Hamas said it was studying the latest proposal
Hamas said it was studying the latest proposal. AFP

Cautious hopes were building Tuesday for a Gaza truce and hostage release deal as Hamas said it was studying the latest proposal and US top diplomat Antony Blinken was due to head back to Israel.

The Palestinian militant group whose October 7 attack started the Gaza war said it was considering a plan for a 40-day ceasefire and the release of scores of hostages for larger numbers of Palestinian prisoners.

The Islamist group, whose envoys returned from Cairo talks to their base in Qatar, would "discuss the ideas and the proposal," said a Hamas source, adding that "we are keen to respond as quickly as possible".

Sources in Egypt -- a key mediator alongside the United States and Qatar -- told Al-Qahera News, a site linked to Egyptian intelligence services, that Hamas envoys were due to "return with a written response".

Washington, Israel's top ally, has heightened pressure on all sides to reach a ceasefire -- a message pushed by Blinken, who was on his seventh Middle East crisis tour since the war broke out.

Blinken, who arrived in Jordan from Saudi Arabia and was later heading to Israel for talks with its leaders on Wednesday, described Israel's offer as "extraordinarily generous" and urged Hamas to "decide quickly".

Washington has strongly backed its ally but also pressured it to refrain from a ground invasion of Gaza's far-southern city of Rafah, which is packed with displaced civilians, and to do more to protect the territory's 2.4 million people.

President Joe Biden -- facing strong criticism abroad and rising fury on US university campuses -- urged the Egyptian and Qatari leaders Monday "to exert all efforts to secure the release of hostages held by Hamas".

Biden called this "the only obstacle" to securing relief for civilians who have been trapped for almost seven months in the bloodiest Gaza war.

Anger about the unprecedented Palestinian suffering has sparked weeks of large-scale protests at universities across the United States and elsewhere, including in France.

New York's Columbia University, the epicentre of the protest movement, began suspending student demonstrators on Monday after they defied an ultimatum to disperse.

An AFP correspondent reported several air strikes in Gaza City, Khan Yunis and Rafah as well as overnight artillery shelling.

Gaza's civil defence agency said it had recovered six bodies from a building in Gaza City and was searching for more.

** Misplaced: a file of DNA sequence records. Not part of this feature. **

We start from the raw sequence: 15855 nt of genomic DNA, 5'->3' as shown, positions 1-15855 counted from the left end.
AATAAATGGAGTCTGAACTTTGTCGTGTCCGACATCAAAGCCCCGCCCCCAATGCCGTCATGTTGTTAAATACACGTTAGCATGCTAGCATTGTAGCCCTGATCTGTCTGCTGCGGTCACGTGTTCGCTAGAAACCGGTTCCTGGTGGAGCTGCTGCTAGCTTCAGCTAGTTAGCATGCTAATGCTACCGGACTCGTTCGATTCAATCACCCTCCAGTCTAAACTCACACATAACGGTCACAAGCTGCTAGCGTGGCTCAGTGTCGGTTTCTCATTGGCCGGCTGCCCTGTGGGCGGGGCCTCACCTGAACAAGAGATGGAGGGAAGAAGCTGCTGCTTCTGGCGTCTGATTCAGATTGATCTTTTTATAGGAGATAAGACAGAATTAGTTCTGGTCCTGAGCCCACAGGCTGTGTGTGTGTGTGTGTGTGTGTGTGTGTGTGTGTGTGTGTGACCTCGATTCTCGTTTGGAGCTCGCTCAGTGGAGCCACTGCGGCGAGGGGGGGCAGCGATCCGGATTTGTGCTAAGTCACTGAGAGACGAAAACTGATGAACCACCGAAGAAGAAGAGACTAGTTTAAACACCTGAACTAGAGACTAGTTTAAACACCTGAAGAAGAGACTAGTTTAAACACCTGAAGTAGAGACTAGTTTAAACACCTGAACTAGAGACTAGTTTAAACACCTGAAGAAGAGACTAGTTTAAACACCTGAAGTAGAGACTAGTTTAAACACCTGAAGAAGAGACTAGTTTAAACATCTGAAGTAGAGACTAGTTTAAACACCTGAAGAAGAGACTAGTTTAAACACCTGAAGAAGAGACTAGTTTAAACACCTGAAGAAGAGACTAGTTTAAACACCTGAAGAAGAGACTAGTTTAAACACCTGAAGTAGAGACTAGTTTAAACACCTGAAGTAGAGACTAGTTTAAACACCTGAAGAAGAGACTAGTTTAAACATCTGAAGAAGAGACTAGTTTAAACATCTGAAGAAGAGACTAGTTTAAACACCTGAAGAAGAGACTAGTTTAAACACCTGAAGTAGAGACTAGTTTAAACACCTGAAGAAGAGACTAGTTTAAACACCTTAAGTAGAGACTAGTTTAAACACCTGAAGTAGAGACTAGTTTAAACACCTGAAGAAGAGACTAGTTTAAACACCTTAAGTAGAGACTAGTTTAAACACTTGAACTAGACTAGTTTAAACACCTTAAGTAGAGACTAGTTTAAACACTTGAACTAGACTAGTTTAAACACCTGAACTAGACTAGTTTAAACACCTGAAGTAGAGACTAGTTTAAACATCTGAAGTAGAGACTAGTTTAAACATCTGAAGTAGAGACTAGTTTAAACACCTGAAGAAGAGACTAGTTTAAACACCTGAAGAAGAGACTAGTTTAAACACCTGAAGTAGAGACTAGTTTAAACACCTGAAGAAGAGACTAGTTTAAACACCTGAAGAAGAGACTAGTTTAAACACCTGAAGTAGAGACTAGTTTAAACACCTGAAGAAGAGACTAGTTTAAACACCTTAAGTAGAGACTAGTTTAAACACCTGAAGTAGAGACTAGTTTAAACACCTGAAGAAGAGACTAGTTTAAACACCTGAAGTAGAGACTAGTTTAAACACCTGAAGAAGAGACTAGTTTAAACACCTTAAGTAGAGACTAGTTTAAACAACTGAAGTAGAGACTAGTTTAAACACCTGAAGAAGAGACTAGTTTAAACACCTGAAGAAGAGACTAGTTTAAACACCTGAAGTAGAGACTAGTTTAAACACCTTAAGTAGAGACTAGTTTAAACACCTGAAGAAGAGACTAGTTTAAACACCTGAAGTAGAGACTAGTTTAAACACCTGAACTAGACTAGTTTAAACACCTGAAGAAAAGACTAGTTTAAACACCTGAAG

The Israeli military said "fighter jets struck a number of terror targets in central Gaza, including a weapons storage facility".

"Two terrorists were identified advancing toward the troops in the area, and an IDF aircraft quickly struck and eliminated the terrorists," it said.

Palestinians in Rafah mourned the latest victims as children were being pulled out from the rubble of a building.

"Civilian individuals with no ties to Hamas or any other group were struck by a rocket, torn apart," said Umm Louay Masri.

At Rafah's Al-Najjar hospital, grief-stricken relatives jostled over the dead, whose bodies were shrouded in white.

"We demand the entire world call for a lasting truce," said one bereaved relative, Abu Taha.

The war started after Hamas's October 7 attack on southern Israel resulted in the deaths of 1,170 people, mostly civilians, according to an AFP tally of Israeli official figures.

Hamas also took some 250 hostages. Israel estimates 129 remain in Gaza, including 34 believed to be dead.

Israel's retaliatory offensive has killed at least 34,535 people in Gaza, mostly women and children, according to the health ministry in the Hamas-run territory.

As the Gaza war has roiled the region and its human toll has sparked international outrage, political momentum has built in the search for a post-war solution to the wider Israeli-Palestinian conflict.

European and Arab foreign ministers met in the Saudi capital on Monday to discuss how to join forces on advancing a two-state solution.

Israel Prime Minister Benjamin Netanyahu is a long-standing opponent of Palestinian statehood however, as are many members of his government, considered the most right-wing in Israeli history.

EU foreign policy chief Josep Borrell said he expected several European governments to announce their recognition of a Palestinian state within the next month, including Belgium, Ireland, Malta, Slovenia and Spain.

To provide Israel with an incentive to support a Palestinian state, Washington has pushed the prospect of normalised relations with Gulf kingpin Saudi Arabia, with Blinken suggesting that some progress was being made in that arena.

Saudi Foreign Minister Prince Faisal bin Farhan said that tangible and irreversible steps towards establishing a Palestinian state would be an essential component of any lasting ceasefire.

China meanwhile said that rival Palestinian groups Hamas and Fatah had met in Beijing recently for "in-depth and candid talks on promoting intra-Palestinian reconciliation".

Hamas seized sole control of Gaza in 2007 after fighting with Fatah, which maintains partial administrative control in the Israeli-occupied West Bank through the Palestinian Authority.

Chinese foreign ministry spokesman Lin Jian said "the two sides fully expressed their political will to achieve reconciliation through dialogue and consultation" without specifying when they had met.